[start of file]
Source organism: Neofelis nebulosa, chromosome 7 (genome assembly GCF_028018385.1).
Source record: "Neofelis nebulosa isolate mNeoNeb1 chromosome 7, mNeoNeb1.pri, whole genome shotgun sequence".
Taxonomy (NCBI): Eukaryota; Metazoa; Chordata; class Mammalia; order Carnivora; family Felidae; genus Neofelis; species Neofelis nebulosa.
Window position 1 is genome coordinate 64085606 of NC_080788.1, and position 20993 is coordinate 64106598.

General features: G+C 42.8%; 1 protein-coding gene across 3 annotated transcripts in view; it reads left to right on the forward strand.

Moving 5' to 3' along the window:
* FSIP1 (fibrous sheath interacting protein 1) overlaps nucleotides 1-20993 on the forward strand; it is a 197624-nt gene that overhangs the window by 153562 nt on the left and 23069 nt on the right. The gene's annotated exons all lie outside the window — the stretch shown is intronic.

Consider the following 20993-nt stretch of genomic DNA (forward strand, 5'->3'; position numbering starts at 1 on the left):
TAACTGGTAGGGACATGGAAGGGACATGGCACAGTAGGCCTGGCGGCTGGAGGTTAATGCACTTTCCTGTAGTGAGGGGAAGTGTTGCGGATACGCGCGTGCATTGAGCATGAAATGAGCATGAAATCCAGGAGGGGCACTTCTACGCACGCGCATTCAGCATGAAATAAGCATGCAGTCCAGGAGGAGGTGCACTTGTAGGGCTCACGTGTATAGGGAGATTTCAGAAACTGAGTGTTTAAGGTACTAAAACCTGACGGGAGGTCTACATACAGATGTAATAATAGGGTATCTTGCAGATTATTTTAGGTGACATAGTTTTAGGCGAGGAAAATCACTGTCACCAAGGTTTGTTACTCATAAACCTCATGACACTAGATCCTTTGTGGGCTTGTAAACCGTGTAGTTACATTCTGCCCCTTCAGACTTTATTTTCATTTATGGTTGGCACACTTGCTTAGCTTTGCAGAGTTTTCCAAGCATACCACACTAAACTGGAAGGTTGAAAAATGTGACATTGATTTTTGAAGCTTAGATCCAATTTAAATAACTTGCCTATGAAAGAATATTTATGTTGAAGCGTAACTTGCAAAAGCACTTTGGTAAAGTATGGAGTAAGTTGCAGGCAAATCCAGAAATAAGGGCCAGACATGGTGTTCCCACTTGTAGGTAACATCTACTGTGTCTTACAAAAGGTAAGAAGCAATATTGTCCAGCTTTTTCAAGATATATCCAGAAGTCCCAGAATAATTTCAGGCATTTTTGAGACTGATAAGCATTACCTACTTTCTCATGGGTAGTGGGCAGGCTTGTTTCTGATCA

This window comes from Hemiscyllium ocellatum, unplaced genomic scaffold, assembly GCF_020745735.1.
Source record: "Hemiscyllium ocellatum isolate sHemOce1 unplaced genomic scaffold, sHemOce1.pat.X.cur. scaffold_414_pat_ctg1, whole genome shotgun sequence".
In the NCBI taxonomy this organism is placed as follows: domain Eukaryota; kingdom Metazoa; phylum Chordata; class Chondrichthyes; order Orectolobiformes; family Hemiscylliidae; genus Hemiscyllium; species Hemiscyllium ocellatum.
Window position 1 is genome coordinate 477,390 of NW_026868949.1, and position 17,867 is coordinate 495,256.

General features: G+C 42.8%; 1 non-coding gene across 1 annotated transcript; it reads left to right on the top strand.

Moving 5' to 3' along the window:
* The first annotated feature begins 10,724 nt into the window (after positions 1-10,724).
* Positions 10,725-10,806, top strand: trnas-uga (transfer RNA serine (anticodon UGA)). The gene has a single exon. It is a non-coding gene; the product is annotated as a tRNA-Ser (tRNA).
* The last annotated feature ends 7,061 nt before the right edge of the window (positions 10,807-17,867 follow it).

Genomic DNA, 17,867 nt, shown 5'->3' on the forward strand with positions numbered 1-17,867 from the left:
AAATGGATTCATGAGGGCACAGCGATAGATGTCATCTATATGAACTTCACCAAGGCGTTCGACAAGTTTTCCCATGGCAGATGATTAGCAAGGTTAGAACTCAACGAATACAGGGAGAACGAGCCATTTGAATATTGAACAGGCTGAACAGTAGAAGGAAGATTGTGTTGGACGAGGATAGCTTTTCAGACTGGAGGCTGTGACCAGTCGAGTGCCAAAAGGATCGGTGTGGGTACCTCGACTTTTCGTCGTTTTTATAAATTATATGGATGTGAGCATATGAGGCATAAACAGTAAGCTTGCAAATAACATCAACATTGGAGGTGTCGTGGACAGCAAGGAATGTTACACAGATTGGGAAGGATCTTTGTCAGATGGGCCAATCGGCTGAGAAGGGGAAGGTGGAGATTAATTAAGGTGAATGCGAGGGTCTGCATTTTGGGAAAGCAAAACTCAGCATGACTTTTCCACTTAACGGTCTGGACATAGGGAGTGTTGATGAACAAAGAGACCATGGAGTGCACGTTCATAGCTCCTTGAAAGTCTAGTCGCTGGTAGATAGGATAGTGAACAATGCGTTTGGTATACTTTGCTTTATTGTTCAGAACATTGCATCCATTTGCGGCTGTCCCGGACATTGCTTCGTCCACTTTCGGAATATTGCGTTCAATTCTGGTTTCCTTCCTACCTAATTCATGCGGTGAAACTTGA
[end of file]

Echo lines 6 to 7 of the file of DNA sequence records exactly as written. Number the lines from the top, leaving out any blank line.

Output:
Moving 5' to 3' along the window:
* FSIP1 (fibrous sheath interacting protein 1) overlaps nucleotides 1-20993 on the forward strand; it is a 197624-nt gene that overhangs the window by 153562 nt on the left and 23069 nt on the right. The gene's annotated exons all lie outside the window — the stretch shown is intronic.